Last week I reported to you about  a data breach at T-Mobile initially discovered when hackers started offering  for sale on the Dark Web data of what they said was 100 million customers of phone carrier T-Mobile for sale.  T- Mobile confirmed the data breach although they say that the number of customers affected was 49 million people.  The information being sold includes names, phone numbers, Social Security numbers and addresses.  Also being sold are the PINS used by some T-Mobile customers to protect their accounts from identity theft, but now are in the hands of hackers.  This type of information poses a tremendous threat to victims of the data breach, which is the sixth for T-Mobile in the last four years.  Social Security numbers in particular can be used by identity thieves to apply for credit cards and loans in your name.  In addition, the phone numbers and the fact that the victims of the data breach are known to be T-Mobile customers to create phony phishing text messages, called smishing, posing as T-Mobile and luring the targeted victim into clicking on a link in the text message that can download destructive malware.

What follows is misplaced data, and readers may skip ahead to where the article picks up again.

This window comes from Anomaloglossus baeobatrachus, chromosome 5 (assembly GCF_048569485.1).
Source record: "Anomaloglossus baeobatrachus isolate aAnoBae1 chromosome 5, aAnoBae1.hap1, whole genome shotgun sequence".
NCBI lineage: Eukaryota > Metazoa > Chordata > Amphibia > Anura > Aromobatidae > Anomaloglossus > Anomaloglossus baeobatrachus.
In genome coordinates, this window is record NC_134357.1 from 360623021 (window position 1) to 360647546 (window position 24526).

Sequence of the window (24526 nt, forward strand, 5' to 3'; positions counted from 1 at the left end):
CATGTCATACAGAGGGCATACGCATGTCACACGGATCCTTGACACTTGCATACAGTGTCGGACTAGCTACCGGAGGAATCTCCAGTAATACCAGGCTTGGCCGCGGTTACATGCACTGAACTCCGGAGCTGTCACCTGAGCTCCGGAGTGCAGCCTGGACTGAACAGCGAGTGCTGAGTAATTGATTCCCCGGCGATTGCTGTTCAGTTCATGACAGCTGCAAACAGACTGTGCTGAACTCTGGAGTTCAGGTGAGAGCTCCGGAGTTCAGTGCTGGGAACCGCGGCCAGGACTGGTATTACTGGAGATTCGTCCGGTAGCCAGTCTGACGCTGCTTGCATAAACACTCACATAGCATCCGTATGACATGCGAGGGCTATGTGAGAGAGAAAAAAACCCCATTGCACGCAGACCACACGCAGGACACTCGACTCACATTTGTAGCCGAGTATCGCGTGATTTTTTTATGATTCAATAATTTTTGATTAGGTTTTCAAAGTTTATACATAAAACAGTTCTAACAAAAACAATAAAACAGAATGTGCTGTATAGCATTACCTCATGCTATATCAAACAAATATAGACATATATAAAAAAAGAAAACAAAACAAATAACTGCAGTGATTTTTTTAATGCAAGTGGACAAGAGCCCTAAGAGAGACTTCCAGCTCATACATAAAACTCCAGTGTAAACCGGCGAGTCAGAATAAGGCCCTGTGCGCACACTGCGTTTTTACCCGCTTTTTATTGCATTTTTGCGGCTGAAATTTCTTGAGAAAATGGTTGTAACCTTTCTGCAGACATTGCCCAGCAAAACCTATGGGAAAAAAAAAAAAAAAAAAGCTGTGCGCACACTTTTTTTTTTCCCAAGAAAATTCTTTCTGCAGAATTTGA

T-Mobile is still investigating the data breach, but has agreed to offer two years of free identity theft protection services including credit monitoring.  Here is a link to T-Mobile’s offer of free identity theft protection services.


So what do you do if you are a T-Mobile customer who may be affected by this latest data breach.  Perhaps the first thing you should do is something you should have already done, but as the Chinese proverb says, “the best time to plant a tree is twenty years ago, the second best time is now.”  Freeze your credit at each of the three major credit reporting bureaus.

Here are links to each of them with instructions about how to get a credit freeze:
You also should change your T-Mobile password and security PIN as soon as possible.
I would also advise you to take advantage of the offer of free identity theft services from T- Mobile.
Finally, you should be particularly cognizant of not clicking on links in text messages (and emails as well) unless you have absolutely confirmed that the text message or email is legitimate.

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